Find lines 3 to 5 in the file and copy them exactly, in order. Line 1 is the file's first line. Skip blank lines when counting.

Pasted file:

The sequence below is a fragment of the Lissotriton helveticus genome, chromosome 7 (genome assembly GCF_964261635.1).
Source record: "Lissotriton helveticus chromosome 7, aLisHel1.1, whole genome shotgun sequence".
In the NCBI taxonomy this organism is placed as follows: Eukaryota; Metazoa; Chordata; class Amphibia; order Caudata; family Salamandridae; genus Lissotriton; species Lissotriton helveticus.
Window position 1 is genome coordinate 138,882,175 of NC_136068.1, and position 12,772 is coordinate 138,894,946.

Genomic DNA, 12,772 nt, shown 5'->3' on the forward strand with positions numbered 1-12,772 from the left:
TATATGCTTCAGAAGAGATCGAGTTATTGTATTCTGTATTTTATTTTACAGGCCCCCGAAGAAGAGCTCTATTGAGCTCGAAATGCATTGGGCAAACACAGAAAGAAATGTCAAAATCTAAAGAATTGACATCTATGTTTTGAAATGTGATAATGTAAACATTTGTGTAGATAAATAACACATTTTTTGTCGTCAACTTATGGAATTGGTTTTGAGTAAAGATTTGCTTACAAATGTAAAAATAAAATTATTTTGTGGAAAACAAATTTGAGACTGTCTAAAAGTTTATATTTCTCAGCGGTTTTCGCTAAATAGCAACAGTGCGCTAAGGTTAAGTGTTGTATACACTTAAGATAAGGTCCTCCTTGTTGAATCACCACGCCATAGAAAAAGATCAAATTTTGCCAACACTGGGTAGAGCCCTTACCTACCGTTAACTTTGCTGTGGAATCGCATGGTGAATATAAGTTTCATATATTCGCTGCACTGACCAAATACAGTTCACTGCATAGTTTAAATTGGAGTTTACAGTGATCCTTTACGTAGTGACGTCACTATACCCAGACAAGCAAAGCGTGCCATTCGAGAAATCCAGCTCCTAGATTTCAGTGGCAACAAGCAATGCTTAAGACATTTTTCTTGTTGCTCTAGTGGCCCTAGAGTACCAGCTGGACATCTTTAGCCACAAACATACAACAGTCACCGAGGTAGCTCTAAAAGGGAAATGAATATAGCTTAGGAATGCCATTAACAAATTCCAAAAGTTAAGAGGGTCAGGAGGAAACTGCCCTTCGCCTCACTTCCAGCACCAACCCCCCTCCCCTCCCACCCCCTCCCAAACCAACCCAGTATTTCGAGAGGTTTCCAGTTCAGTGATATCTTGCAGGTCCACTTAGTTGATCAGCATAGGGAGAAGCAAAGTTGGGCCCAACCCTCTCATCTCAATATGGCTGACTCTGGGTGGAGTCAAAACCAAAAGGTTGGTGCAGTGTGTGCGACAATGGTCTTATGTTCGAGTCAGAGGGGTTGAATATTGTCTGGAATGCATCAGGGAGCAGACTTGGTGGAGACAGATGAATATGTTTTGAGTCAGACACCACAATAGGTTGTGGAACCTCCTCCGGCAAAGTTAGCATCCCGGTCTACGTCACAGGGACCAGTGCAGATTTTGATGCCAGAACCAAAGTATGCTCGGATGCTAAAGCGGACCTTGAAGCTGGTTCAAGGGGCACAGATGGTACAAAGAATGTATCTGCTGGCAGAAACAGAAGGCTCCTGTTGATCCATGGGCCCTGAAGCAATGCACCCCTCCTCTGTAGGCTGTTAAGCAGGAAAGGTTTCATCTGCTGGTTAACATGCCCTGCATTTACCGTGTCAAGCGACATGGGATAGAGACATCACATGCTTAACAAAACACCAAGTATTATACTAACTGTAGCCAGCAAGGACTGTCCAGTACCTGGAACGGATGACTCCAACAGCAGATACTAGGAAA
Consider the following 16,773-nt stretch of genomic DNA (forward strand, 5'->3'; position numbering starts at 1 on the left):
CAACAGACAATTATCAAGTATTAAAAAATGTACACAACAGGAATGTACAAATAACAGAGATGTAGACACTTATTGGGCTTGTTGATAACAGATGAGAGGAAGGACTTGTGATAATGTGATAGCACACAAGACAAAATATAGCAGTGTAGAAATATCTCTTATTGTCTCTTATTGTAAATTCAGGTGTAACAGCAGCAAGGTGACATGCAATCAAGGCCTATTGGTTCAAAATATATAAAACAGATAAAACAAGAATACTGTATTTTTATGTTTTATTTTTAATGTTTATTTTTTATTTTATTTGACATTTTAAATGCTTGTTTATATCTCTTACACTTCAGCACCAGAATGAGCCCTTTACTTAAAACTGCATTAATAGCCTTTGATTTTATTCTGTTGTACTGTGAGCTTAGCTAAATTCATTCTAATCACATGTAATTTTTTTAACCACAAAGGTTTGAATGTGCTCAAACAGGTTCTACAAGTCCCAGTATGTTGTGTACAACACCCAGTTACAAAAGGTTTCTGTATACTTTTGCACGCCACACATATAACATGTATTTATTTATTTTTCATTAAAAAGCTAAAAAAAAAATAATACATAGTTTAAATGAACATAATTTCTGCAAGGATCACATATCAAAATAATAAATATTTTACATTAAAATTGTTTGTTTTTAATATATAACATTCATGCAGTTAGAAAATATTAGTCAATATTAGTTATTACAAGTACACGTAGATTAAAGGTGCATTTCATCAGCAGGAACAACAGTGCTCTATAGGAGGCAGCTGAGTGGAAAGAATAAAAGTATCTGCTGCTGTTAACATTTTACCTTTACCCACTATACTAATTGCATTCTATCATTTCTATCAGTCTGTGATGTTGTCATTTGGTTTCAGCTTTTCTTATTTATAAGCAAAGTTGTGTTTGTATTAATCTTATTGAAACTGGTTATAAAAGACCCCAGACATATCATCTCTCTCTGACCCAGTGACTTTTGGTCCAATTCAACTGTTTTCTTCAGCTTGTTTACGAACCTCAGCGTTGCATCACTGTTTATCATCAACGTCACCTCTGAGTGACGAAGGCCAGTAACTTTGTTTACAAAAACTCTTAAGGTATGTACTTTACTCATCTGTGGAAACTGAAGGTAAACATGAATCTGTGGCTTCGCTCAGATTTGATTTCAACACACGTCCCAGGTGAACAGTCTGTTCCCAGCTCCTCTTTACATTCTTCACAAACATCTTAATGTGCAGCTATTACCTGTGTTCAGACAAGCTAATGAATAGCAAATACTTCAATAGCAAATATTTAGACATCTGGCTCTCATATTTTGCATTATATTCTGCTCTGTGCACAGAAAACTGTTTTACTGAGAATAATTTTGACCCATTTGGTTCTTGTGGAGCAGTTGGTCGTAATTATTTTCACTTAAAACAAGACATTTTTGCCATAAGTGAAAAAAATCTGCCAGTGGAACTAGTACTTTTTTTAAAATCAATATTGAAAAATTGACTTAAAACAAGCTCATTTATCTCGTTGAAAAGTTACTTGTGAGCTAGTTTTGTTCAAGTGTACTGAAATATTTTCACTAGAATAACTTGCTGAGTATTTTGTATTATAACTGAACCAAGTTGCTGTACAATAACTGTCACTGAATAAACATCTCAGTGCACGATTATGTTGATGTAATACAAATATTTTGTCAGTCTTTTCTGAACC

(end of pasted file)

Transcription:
In the NCBI taxonomy this organism is placed as follows: Eukaryota; Metazoa; Chordata; class Amphibia; order Caudata; family Salamandridae; genus Lissotriton; species Lissotriton helveticus.
Window position 1 is genome coordinate 138,882,175 of NC_136068.1, and position 12,772 is coordinate 138,894,946.

Genomic DNA, 12,772 nt, shown 5'->3' on the forward strand with positions numbered 1-12,772 from the left: